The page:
Most people associate ‘inflation’ with rising prices, but the disease goes much deeper than that. Inflation is a phenomenon wherein money becomes so abundant it disrupts relative price formation and hence interferes with the vital transmission of information about the state of the countless interactions of supply and demand, plenty and scarcity, which take place on the market. As the fever rises, mistakes accumulate, conflicts intensify, timings clash, finances become stretched, and coherence is lost. A rising price is one thing. Prices -plural- rising at varying speeds and in an ever less predictable manner is a much more dangerous pathology.
An uneasy calm has descended on the markets since the end of the first quarter put a stop to the heavy liquidation in bonds and some gained the sense that commodities were perhaps a little overcooked. The rebalancing and retracements those two entailed could yet run further, but we very much doubt that we’ve seen the last of the inflationary wave.
Though a lot of hot money was poured into the trade in the last quarter of 2020, there is still much reluctance on the part of economists – always prone to a spot of Under-consumption fallacy – to wholly embrace the idea that prices are beginning to rise and that the path ahead is likely to be an inflationary one. That path will inevitably not be smooth, nor its ascent uninterrupted, but it is hard to see where we slow the climb or take a different turning – or even that sufficient will exists to choose that alternative were it ever to come up on our satnav.
Inflation, Milton Friedman famously said, is a monetary phenomenon. But it is also one given the readiest of outlets through recourse to what we call ‘fiscal’ policy – i.e., by spendthrift governments borrowing money created at their call and forced into the system by means of warfare, welfare, contracting, cronyism, bureaucratic expansion and plain old boondogglery. Arguably, this is where we find ourselves today, in a world where supply is no longer likely to meet demand as abundantly and as effortlessly as has been the case these past twenty years.
China’s ports are humming, its exports booming to the point that it is causing evident stress in maritime trade. Freight rates are soaring and dockside space is becoming limited, threatening production and raising costs across the board. Despite the macro strength – and the vote of confidence this has received from forex and equity markets – the last few weeks have been testing ones in credit. Once more the nation’s vast superstructure of debt has creaked and groaned – but just about held firm, once more. One of these fine days…
Markets seem happy for now to focus on the carrot of a vaccine while ignoring the stick of the further severe restrictions to life and liberty being implemented while we await its delivery. Whether or not it offers a release from bondage, the state’s rediscovered taste for authoritarianism will, however, take some good time to dispel, while its corollary – the move toward taking an ever greater role amid the wreckage of the private economy – is being pursued with relish. Whatever the sloganizing, this is very unlikely to Build anything Back Better – only dearer and scarcer.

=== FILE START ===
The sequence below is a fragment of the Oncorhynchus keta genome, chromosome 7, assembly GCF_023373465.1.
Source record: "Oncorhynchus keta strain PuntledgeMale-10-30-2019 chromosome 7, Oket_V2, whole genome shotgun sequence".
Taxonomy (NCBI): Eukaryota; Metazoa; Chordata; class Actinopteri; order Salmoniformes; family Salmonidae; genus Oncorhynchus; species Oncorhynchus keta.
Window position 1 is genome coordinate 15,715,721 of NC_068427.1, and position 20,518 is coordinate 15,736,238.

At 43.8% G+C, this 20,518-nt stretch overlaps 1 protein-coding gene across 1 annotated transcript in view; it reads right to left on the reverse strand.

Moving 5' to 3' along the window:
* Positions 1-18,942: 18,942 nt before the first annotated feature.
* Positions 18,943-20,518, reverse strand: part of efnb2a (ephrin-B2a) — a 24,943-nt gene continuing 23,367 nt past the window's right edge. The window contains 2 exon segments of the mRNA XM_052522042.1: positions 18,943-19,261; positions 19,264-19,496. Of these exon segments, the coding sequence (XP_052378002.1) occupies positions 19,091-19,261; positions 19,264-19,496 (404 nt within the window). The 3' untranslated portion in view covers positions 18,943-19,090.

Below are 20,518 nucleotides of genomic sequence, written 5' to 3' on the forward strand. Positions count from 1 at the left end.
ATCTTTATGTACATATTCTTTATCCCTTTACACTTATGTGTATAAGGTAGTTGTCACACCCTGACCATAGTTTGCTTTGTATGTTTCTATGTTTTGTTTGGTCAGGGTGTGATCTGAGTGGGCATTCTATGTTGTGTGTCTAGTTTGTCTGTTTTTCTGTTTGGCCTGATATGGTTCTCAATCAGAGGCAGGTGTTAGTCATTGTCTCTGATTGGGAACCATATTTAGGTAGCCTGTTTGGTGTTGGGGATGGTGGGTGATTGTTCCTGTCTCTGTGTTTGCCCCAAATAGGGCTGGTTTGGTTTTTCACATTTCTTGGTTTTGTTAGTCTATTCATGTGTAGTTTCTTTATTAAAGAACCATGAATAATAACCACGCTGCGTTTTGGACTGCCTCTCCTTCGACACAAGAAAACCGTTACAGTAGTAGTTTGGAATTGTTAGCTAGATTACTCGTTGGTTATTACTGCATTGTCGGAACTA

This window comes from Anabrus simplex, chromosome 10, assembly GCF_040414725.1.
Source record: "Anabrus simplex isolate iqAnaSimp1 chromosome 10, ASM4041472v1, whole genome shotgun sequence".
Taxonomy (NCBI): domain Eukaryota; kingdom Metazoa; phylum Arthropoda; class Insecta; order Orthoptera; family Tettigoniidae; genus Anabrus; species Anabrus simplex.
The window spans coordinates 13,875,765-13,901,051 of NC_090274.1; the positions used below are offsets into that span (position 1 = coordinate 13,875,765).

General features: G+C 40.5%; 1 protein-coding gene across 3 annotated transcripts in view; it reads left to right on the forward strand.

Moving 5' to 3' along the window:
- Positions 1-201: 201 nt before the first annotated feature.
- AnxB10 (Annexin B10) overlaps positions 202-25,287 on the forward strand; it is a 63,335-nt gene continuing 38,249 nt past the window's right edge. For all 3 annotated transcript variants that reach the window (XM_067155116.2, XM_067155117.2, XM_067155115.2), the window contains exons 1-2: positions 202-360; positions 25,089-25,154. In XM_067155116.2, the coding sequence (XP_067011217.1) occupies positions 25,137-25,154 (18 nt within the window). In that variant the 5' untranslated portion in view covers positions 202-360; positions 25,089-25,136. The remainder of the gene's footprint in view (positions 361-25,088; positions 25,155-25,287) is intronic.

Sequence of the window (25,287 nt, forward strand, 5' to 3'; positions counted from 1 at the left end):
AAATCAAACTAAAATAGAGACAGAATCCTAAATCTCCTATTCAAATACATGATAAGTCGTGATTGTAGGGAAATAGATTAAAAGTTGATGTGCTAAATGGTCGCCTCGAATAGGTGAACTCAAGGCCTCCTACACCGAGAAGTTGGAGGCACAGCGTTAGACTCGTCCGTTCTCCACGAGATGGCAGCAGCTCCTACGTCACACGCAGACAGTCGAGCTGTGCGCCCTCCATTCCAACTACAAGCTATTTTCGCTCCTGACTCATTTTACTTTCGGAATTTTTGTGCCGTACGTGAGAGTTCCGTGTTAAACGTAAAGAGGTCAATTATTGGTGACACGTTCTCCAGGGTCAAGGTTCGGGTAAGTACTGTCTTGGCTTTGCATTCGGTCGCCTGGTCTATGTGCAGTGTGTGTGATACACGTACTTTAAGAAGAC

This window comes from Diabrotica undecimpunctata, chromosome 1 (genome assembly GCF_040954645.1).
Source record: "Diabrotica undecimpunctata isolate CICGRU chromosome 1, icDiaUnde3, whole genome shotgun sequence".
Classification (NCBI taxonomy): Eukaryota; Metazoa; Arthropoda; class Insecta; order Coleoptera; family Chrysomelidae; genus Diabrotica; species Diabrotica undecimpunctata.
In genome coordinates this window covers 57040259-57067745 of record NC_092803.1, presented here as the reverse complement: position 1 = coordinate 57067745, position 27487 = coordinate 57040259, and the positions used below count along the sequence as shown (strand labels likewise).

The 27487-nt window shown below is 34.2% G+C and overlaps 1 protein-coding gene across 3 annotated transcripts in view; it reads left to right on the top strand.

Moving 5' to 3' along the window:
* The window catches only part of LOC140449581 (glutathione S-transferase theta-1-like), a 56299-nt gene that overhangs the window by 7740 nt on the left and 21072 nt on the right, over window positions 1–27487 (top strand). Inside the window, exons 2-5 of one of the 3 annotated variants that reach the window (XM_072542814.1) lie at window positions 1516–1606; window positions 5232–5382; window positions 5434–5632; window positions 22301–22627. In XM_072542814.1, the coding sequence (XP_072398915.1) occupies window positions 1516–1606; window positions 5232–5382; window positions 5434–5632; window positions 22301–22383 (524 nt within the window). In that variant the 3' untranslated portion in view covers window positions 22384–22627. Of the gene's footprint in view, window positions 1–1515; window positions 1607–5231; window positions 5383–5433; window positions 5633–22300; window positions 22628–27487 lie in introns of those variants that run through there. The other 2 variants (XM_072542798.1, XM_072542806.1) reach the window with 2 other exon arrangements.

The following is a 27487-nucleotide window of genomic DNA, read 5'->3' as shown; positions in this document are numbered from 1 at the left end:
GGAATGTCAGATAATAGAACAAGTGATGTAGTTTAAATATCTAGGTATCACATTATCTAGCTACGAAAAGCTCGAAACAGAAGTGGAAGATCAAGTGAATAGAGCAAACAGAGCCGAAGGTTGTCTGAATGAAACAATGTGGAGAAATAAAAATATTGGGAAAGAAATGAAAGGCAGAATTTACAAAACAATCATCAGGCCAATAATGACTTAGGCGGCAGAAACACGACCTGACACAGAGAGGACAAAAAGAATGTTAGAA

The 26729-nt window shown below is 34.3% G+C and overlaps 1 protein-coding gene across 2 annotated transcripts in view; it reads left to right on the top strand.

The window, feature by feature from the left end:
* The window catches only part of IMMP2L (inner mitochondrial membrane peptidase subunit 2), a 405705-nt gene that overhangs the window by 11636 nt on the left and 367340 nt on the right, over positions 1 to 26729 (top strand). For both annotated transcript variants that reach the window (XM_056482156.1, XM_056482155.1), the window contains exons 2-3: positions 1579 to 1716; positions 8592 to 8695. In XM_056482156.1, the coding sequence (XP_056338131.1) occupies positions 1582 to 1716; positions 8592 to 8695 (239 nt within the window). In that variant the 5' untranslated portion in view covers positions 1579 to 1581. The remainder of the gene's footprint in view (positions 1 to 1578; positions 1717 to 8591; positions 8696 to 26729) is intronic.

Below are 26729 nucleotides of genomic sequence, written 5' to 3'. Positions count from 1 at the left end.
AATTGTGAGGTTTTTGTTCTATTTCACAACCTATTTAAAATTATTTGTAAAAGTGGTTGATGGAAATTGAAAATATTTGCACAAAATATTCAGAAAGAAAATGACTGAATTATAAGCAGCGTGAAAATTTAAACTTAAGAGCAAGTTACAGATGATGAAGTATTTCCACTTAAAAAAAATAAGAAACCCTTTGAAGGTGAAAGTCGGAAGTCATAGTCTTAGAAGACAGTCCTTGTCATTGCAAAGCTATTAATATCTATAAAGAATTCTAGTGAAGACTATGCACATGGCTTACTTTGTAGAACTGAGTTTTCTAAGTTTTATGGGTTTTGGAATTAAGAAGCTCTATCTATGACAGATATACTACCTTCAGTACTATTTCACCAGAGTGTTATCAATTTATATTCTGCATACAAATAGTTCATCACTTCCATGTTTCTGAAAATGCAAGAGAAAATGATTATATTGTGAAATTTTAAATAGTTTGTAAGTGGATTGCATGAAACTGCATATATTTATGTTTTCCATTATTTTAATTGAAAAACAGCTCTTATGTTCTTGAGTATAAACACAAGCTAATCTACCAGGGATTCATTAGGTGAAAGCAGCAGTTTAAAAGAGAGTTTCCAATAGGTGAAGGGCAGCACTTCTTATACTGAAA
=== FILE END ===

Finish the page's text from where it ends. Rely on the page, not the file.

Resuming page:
Though the latest set of profit data for China’s industrial concerns were outwardly positive, there are still many unresolved questions hanging over both the economy and the country’s politics, some of which we examine here. None of that is likely to deter bond investors and ETF buyers, of course, since their principal concern will be to bring their holdings into line with a major benchmark index which has just created a vast source of funds for Xi Jinping’s minions to exploit. We ask: should they?
With the latest CBO estimates for the US Federal budget for August just in, we are again in a position to take stock of the scale of the burden which the COVID-19 lockdowns and more general restrictions have imposed upon the nation’s finances. It does not make for happy reading.
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It’s not just the leaves that often turn when the year begins, with gathering pace, to slip towards its chilly end. Markets often do, too.
Given this backdrop, the sell-off in the Nasdaq – in the marvelled-at ‘Growth’ stocks, in the FAANGs, and in Tesla – comes at a moment which is particularly intriguing for reasons which go far beyond whatever coup SoftBank may or may not have attempted and whether those irritating Lockdown Livermores have finally gotten their comeuppance.
As a sort of Keynes-manqué, Stephanie Kelton’s moment in the limelight is being granted her for much the same reason as was that of her more illustrious predecessor: she is telling free-spending politicians what they always want to hear – viz., that their habitual incontinence is statesmanship of the highest order.
With our good professor never missing an opportunity to remind anyone and everyone that her book – a veritable almanac of economic hocus-pocus – tops the non-fiction charts (surely a gross miscategorization if ever there was), we must therefore re-emphasize our view that the REAL peril of Magic Money Tree economics – aka MMT – is what it means for the private sphere in general and the scope for genuine entrepreneurship in particular, NOT whether it causes prices to rise or not. The question is one of liberty, not inflation; real prosperity, not growth.